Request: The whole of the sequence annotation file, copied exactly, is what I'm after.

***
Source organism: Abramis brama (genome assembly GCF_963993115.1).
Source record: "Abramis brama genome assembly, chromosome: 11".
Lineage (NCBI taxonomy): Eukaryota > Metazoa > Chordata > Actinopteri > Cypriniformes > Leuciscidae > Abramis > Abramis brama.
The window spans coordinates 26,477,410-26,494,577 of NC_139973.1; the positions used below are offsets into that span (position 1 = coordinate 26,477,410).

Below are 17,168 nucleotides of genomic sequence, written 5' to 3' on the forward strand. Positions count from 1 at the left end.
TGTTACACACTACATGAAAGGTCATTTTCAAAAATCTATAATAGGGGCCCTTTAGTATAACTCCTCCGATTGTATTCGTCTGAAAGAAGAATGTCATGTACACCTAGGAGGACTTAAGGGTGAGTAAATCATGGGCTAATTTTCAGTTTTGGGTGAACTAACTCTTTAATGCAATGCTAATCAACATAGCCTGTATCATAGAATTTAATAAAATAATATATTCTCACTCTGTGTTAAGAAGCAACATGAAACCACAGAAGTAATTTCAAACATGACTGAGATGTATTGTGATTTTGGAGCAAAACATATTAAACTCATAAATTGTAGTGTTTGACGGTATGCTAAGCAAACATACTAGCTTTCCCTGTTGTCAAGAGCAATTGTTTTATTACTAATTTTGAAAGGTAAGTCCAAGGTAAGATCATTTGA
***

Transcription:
Source organism: Abramis brama (genome assembly GCF_963993115.1).
Source record: "Abramis brama genome assembly, chromosome: 11".
Lineage (NCBI taxonomy): Eukaryota > Metazoa > Chordata > Actinopteri > Cypriniformes > Leuciscidae > Abramis > Abramis brama.
The window spans coordinates 26,477,410-26,494,577 of NC_139973.1; the positions used below are offsets into that span (position 1 = coordinate 26,477,410).

Below are 17,168 nucleotides of genomic sequence, written 5' to 3' on the forward strand. Positions count from 1 at the left end.
TGTTACACACTACATGAAAGGTCATTTTCAAAAATCTATAATAGGGGCCCTTTAGTATAACTCCTCCGATTGTATTCGTCTGAAAGAAGAATGTCATGTACACCTAGGAGGACTTAAGGGTGAGTAAATCATGGGCTAATTTTCAGTTTTGGGTGAACTAACTCTTTAATGCAATGCTAATCAACATAGCCTGTATCATAGAATTTAATAAAATAATATATTCTCACTCTGTGTTAAGAAGCAACATGAAACCACAGAAGTAATTTCAAACATGACTGAGATGTATTGTGATTTTGGAGCAAAACATATTAAACTCATAAATTGTAGTGTTTGACGGTATGCTAAGCAAACATACTAGCTTTCCCTGTTGTCAAGAGCAATTGTTTTATTACTAATTTTGAAAGGTAAGTCCAAGGTAAGATCATTTGA